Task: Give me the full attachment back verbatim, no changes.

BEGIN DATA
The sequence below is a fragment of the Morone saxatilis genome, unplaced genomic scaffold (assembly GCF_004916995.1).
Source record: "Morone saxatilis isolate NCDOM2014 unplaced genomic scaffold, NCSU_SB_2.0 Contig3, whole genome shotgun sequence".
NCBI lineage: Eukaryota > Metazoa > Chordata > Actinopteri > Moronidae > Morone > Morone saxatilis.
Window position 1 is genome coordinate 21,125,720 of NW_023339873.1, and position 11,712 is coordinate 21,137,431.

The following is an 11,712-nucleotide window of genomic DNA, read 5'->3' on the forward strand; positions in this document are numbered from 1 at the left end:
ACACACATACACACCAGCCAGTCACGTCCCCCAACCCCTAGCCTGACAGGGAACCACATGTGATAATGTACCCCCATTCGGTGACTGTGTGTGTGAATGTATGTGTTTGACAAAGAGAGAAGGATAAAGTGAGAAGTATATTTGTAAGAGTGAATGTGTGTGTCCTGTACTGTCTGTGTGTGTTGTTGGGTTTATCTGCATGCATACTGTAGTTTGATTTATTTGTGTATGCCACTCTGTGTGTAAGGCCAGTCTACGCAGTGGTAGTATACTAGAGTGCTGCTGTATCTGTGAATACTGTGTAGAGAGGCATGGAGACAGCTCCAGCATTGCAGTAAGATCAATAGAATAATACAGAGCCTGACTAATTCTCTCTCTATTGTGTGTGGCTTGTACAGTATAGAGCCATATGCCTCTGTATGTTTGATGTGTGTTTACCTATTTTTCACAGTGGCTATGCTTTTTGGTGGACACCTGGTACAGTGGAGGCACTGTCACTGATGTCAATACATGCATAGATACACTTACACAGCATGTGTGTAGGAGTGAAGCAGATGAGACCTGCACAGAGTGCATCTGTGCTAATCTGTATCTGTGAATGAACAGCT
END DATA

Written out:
The sequence below is a fragment of the Morone saxatilis genome, unplaced genomic scaffold (assembly GCF_004916995.1).
Source record: "Morone saxatilis isolate NCDOM2014 unplaced genomic scaffold, NCSU_SB_2.0 Contig3, whole genome shotgun sequence".
NCBI lineage: Eukaryota > Metazoa > Chordata > Actinopteri > Moronidae > Morone > Morone saxatilis.
Window position 1 is genome coordinate 21,125,720 of NW_023339873.1, and position 11,712 is coordinate 21,137,431.

The following is an 11,712-nucleotide window of genomic DNA, read 5'->3' on the forward strand; positions in this document are numbered from 1 at the left end:
ACACACATACACACCAGCCAGTCACGTCCCCCAACCCCTAGCCTGACAGGGAACCACATGTGATAATGTACCCCCATTCGGTGACTGTGTGTGTGAATGTATGTGTTTGACAAAGAGAGAAGGATAAAGTGAGAAGTATATTTGTAAGAGTGAATGTGTGTGTCCTGTACTGTCTGTGTGTGTTGTTGGGTTTATCTGCATGCATACTGTAGTTTGATTTATTTGTGTATGCCACTCTGTGTGTAAGGCCAGTCTACGCAGTGGTAGTATACTAGAGTGCTGCTGTATCTGTGAATACTGTGTAGAGAGGCATGGAGACAGCTCCAGCATTGCAGTAAGATCAATAGAATAATACAGAGCCTGACTAATTCTCTCTCTATTGTGTGTGGCTTGTACAGTATAGAGCCATATGCCTCTGTATGTTTGATGTGTGTTTACCTATTTTTCACAGTGGCTATGCTTTTTGGTGGACACCTGGTACAGTGGAGGCACTGTCACTGATGTCAATACATGCATAGATACACTTACACAGCATGTGTGTAGGAGTGAAGCAGATGAGACCTGCACAGAGTGCATCTGTGCTAATCTGTATCTGTGAATGAACAGCT